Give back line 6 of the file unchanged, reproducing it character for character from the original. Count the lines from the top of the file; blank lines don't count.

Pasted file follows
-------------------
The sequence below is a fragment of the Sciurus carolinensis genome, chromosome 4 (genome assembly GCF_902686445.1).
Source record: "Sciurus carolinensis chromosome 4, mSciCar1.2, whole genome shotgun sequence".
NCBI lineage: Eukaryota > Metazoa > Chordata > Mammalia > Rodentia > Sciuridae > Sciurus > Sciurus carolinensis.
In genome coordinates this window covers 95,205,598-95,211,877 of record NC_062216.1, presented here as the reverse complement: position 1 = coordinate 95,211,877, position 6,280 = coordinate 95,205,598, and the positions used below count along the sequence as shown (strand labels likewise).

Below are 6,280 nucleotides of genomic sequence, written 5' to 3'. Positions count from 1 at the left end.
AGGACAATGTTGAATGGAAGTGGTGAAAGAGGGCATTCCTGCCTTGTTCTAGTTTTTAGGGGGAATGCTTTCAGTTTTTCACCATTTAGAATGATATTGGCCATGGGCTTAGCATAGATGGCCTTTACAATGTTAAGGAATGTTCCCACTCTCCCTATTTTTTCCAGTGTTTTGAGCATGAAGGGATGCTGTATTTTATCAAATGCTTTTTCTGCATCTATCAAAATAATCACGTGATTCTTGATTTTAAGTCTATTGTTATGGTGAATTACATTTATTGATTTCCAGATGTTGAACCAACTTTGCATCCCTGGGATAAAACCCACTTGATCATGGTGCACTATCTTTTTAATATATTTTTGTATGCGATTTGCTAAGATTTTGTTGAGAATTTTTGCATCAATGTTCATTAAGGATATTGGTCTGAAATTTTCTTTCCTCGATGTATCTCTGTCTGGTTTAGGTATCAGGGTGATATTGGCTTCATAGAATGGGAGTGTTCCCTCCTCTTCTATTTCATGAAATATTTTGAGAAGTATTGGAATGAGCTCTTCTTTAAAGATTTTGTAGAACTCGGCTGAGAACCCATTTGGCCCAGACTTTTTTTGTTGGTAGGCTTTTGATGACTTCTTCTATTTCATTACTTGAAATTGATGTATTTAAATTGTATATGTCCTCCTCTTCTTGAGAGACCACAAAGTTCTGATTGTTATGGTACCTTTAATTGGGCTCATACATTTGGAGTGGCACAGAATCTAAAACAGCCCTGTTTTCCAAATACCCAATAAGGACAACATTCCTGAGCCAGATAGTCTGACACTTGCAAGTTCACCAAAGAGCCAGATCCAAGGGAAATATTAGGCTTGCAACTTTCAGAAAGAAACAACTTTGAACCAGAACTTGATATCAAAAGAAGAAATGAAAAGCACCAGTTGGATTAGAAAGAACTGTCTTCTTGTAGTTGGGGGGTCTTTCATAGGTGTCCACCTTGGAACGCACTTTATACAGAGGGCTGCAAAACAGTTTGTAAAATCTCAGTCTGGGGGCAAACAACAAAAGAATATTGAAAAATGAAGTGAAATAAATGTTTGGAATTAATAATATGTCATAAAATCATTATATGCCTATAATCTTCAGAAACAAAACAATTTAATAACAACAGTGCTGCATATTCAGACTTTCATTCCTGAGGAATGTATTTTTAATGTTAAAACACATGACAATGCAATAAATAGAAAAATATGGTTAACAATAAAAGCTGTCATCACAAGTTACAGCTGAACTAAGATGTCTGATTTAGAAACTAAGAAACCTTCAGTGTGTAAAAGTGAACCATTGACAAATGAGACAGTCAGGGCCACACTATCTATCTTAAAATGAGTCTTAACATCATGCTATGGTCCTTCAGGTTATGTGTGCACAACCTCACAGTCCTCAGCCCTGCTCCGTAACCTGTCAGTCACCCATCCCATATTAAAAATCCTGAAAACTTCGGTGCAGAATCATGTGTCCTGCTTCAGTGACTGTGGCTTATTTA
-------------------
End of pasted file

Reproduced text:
AGGACAATGTTGAATGGAAGTGGTGAAAGAGGGCATTCCTGCCTTGTTCTAGTTTTTAGGGGGAATGCTTTCAGTTTTTCACCATTTAGAATGATATTGGCCATGGGCTTAGCATAGATGGCCTTTACAATGTTAAGGAATGTTCCCACTCTCCCTATTTTTTCCAGTGTTTTGAGCATGAAGGGATGCTGTATTTTATCAAATGCTTTTTCTGCATCTATCAAAATAATCACGTGATTCTTGATTTTAAGTCTATTGTTATGGTGAATTACATTTATTGATTTCCAGATGTTGAACCAACTTTGCATCCCTGGGATAAAACCCACTTGATCATGGTGCACTATCTTTTTAATATATTTTTGTATGCGATTTGCTAAGATTTTGTTGAGAATTTTTGCATCAATGTTCATTAAGGATATTGGTCTGAAATTTTCTTTCCTCGATGTATCTCTGTCTGGTTTAGGTATCAGGGTGATATTGGCTTCATAGAATGGGAGTGTTCCCTCCTCTTCTATTTCATGAAATATTTTGAGAAGTATTGGAATGAGCTCTTCTTTAAAGATTTTGTAGAACTCGGCTGAGAACCCATTTGGCCCAGACTTTTTTTGTTGGTAGGCTTTTGATGACTTCTTCTATTTCATTACTTGAAATTGATGTATTTAAATTGTATATGTCCTCCTCTTCTTGAGAGACCACAAAGTTCTGATTGTTATGGTACCTTTAATTGGGCTCATACATTTGGAGTGGCACAGAATCTAAAACAGCCCTGTTTTCCAAATACCCAATAAGGACAACATTCCTGAGCCAGATAGTCTGACACTTGCAAGTTCACCAAAGAGCCAGATCCAAGGGAAATATTAGGCTTGCAACTTTCAGAAAGAAACAACTTTGAACCAGAACTTGATATCAAAAGAAGAAATGAAAAGCACCAGTTGGATTAGAAAGAACTGTCTTCTTGTAGTTGGGGGGTCTTTCATAGGTGTCCACCTTGGAACGCACTTTATACAGAGGGCTGCAAAACAGTTTGTAAAATCTCAGTCTGGGGGCAAACAACAAAAGAATATTGAAAAATGAAGTGAAATAAATGTTTGGAATTAATAATATGTCATAAAATCATTATATGCCTATAATCTTCAGAAACAAAACAATTTAATAACAACAGTGCTGCATATTCAGACTTTCATTCCTGAGGAATGTATTTTTAATGTTAAAACACATGACAATGCAATAAATAGAAAAATATGGTTAACAATAAAAGCTGTCATCACAAGTTACAGCTGAACTAAGATGTCTGATTTAGAAACTAAGAAACCTTCAGTGTGTAAAAGTGAACCATTGACAAATGAGACAGTCAGGGCCACACTATCTATCTTAAAATGAGTCTTAACATCATGCTATGGTCCTTCAGGTTATGTGTGCACAACCTCACAGTCCTCAGCCCTGCTCCGTAACCTGTCAGTCACCCATCCCATATTAAAAATCCTGAAAACTTCGGTGCAGAATCATGTGTCCTGCTTCAGTGACTGTGGCTTATTTA